Still no news posted on that story by the Strib yet, but the newspaper has quickly written up a story about how Coleman, just like in his previous campaigns, is suing his opponent.
But fear not curious Strib readers who want to learn more about the $75,000 Coleman lawsuit. You can uncover the facts in the comment section of the Strib article, where this reader update was posted:
Breaking News: Coleman pulls a Ted Stevens
Paul McKim, the founder and CEO of Deep Marine Technology, alleges in a civil suit that Nasser Kazeminy -- a longtime Republican donor, friend of Coleman, and DMT shareholder -- directed the company to send $75,000 to the Senator and his wife. http://www.huffingtonpost.com/2008/10/30/court-docs-gop-donor-secr_n_139366.html
The Washington Post uncritically reported that Senate Minority Leader Mitch McConnell asserted: "As a result of being chosen by my colleagues to be the Republican leader, I've got people all over America who would love to see me lose, so there's money coming in from San Francisco and Chicago and New York trying to tear down your senator." The Post did not report that it is McConnell who is leading in out-of-state contributions, having received $5,721,759 from out-of-state individuals, 57 percent of his total from individual donors, while his opponent, Bruce Lunsford, has received $160,050 from out-of-state individuals, 31 percent of his total from individual donors.
Open Left's Matt Stoller makes the case.
On Hardball, Mike Barnicle asserted, "Barack Obama's campaign credits small donors as the big reason for their big fundraising numbers. ... So, how much has Obama raised from people who gave at least $1,000? One hundred and twelve million dollars." He later added, "That's one-third of Obama's total haul: $112 million. That's more than John McCain." But while Barnicle noted that about one-third (actually, 36.4 percent) of Obama's contributions come from contributors giving $1,000 or more, he did not note that nearly three fourths -- 74.3 percent -- of McCain's contributions come from contributors giving $1,000 or more.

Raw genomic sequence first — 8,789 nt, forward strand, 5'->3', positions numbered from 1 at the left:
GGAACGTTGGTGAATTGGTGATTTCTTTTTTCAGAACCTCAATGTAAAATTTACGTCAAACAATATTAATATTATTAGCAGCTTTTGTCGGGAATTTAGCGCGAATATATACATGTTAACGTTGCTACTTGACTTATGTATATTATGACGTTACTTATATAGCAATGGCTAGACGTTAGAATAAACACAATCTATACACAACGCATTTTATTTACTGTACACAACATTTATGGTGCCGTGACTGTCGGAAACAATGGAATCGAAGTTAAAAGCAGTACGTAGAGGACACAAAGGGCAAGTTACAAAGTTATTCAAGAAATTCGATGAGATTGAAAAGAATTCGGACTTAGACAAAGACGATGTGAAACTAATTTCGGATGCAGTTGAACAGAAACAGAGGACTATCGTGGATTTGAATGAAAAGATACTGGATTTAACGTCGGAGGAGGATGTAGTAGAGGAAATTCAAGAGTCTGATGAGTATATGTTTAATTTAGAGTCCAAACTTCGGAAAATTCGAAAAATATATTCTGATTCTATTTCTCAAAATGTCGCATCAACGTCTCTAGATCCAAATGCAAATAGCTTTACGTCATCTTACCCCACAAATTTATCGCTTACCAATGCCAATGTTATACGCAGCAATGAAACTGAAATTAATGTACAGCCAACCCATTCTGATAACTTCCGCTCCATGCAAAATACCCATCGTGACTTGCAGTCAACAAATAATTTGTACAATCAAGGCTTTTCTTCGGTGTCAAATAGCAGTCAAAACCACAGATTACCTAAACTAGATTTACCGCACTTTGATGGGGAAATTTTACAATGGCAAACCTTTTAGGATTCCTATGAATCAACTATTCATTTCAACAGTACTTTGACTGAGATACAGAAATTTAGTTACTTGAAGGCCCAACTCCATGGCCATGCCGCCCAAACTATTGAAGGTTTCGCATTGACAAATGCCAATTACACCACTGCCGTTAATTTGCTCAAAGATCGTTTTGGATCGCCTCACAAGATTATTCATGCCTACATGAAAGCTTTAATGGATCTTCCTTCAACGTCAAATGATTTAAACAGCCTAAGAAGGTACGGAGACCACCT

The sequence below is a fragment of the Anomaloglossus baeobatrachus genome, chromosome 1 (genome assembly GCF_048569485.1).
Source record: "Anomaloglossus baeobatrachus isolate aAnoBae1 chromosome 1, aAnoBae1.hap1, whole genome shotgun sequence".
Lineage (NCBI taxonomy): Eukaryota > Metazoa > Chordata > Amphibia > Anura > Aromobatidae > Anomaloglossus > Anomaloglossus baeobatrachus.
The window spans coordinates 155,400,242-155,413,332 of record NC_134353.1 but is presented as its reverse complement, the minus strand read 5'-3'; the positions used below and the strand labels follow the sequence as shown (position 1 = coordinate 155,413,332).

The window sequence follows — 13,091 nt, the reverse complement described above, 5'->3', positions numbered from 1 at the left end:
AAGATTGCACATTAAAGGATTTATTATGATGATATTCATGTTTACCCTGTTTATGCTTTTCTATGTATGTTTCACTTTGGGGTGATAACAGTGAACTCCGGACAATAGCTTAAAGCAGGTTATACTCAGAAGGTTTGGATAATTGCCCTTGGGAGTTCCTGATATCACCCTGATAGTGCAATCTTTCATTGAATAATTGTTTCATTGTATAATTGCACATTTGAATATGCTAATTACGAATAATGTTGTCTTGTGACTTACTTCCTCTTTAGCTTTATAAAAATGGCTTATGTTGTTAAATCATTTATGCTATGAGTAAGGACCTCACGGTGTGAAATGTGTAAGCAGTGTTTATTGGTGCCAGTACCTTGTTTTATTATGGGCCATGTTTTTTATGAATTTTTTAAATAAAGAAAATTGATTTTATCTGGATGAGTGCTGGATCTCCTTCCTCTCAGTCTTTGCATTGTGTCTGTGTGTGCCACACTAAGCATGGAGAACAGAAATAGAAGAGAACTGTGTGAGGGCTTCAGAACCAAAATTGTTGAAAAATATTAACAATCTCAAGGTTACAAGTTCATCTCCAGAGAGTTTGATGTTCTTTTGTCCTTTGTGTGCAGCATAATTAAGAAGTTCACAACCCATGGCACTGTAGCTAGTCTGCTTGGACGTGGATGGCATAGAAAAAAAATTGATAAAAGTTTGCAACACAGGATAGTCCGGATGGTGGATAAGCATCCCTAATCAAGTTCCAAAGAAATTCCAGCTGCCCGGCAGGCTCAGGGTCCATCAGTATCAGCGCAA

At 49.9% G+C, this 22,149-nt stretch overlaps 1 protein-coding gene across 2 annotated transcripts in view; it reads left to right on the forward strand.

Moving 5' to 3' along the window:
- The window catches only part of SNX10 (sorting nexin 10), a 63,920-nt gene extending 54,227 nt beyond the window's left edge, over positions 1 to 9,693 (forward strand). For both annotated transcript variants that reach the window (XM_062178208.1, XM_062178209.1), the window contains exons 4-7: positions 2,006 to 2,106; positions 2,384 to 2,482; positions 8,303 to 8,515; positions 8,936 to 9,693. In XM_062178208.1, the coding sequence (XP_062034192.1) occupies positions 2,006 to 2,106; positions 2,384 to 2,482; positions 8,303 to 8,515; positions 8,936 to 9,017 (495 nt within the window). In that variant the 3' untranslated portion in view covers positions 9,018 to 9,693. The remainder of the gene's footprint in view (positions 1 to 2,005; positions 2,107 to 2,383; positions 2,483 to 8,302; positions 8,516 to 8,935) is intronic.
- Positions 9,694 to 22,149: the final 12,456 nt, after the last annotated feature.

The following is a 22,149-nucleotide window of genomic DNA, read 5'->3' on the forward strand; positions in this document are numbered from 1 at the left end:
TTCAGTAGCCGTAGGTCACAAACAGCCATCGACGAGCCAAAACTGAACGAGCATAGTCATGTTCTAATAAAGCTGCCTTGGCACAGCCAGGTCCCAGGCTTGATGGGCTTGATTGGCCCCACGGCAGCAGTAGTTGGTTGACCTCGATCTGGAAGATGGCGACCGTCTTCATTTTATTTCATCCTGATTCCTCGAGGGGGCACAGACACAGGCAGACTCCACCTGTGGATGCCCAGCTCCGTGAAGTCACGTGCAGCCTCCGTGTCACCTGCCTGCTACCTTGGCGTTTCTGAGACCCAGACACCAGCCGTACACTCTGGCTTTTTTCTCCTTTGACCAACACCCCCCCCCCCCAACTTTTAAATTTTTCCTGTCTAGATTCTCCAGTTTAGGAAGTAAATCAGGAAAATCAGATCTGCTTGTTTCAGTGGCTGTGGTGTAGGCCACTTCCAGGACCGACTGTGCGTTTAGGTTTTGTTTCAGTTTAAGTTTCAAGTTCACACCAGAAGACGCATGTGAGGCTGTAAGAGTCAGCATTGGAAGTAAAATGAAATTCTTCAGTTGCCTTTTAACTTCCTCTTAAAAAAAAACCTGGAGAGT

In reporting the McCain campaign's attack on Sen. Barack Obama for "the $400,000 from big oil contributors" he has received, The New York Times' The Caucus blog did not point out that, according to the Center for Responsive Politics, Sen. John McCain has received approximately $1.3 million from the oil and gas industry, more than triple the amount Obama has received.
NBC's Nightly News and the CBS Evening News have yet to cover Sen. John McCain's campaign loan, despite a February 29 post on the MSNBC.com blog First Read that stated: "We've noticed today the [Sen. John] McCain/FEC stories -- that McCain very well might have to abide by spending limits before the GOP convention -- are starting to roll in. But why is this only now starting to get more traction, compared with all the stories about [Sen. Barack] Obama waffling on his pledge to accept public funds in the general?"
On Meet the Press, host Brian Williams allowed Sen. Lindsey Graham to crop an answer Sen. Barack Obama gave on a Midwest Democracy Network questionnaire about whether he would commit to public financing for the general election if his opponent did so. While Graham read the question and beginning of Obama's answer aloud, neither he nor Williams noted that Obama concluded his answer by saying he would "aggressively pursue an agreement with the Republican nominee to preserve a publicly financed general election," which the Obama campaign maintains he did before determining an agreement with the McCain campaign was unreachable.